Gurnah’s The Last Gift Reviewed

The Telegraph reviewed the latest book by Abdulrazak Gurnah ‘The Last Gift’.

Abbas has never told anyone about his past. Now, as he lies dying in Norwich, he feels a need to confess his “dark secret” to his wife, Maryam, and children, Jamal and Hanna. All anyone knows about Abbas’s history is that he is from East Africa. His family, language, religion, even the country in which he was born, remain a mystery. And to confuse the children further, their mother was a foundling, ignorant of her family background. Although born and raised in England, Jamal and Hanna “cannot shake off a sense of apartness”.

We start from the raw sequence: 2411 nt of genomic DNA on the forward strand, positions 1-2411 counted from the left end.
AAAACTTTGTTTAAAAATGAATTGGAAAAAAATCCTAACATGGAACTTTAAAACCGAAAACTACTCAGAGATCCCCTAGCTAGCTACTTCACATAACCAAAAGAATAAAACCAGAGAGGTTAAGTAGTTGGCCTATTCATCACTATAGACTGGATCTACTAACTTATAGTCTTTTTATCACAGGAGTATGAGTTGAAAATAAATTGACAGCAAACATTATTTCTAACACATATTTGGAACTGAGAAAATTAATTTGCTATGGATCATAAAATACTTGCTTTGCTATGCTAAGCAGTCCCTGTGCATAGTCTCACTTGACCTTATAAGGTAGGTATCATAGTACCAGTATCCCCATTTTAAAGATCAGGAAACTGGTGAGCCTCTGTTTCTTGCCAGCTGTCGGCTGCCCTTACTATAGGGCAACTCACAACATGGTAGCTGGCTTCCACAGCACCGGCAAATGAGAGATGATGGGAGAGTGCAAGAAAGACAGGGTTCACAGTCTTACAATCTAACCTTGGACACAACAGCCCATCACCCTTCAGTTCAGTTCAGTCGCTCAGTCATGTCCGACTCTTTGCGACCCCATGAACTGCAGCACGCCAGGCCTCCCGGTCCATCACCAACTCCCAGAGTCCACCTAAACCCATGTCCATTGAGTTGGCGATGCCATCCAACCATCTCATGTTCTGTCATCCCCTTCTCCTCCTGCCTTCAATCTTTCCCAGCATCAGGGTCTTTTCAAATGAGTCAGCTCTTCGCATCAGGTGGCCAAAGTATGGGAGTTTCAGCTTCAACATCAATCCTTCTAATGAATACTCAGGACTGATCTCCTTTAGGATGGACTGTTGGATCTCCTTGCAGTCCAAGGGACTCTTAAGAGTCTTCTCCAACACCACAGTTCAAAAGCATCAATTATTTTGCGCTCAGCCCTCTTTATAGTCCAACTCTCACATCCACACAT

Thirty-year-old Hanna is now a teacher living in London with a cold-hearted academic named Nick. Nick’s English relatives are the most vividly described characters in the novel. Frosty, condescending and oozing self-importance, they bore Hanna with sermons declaiming the superiority of the English race. Uncle Digby, a vicar, seems particularly hell-bent on highlighting Hanna’s ignorance about her family, delightedly squeezing out the last drop of humiliation. 

As always with Gurnah’s work, the end is not neatly tied but ragged with open-ended strands. There are minutely observed descriptions of the English attitude towards immigrants which, although caustic at times, reveal the warmth of the author’s heart. The sinister tension of the first half would be unbearable were it not for the lyricism of the language and the exquisitely drawn characters which make every sentence a delight to read.

Read full article @ The Telegraph

 

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~ by eneryvibes on 1,May 20, 2011.

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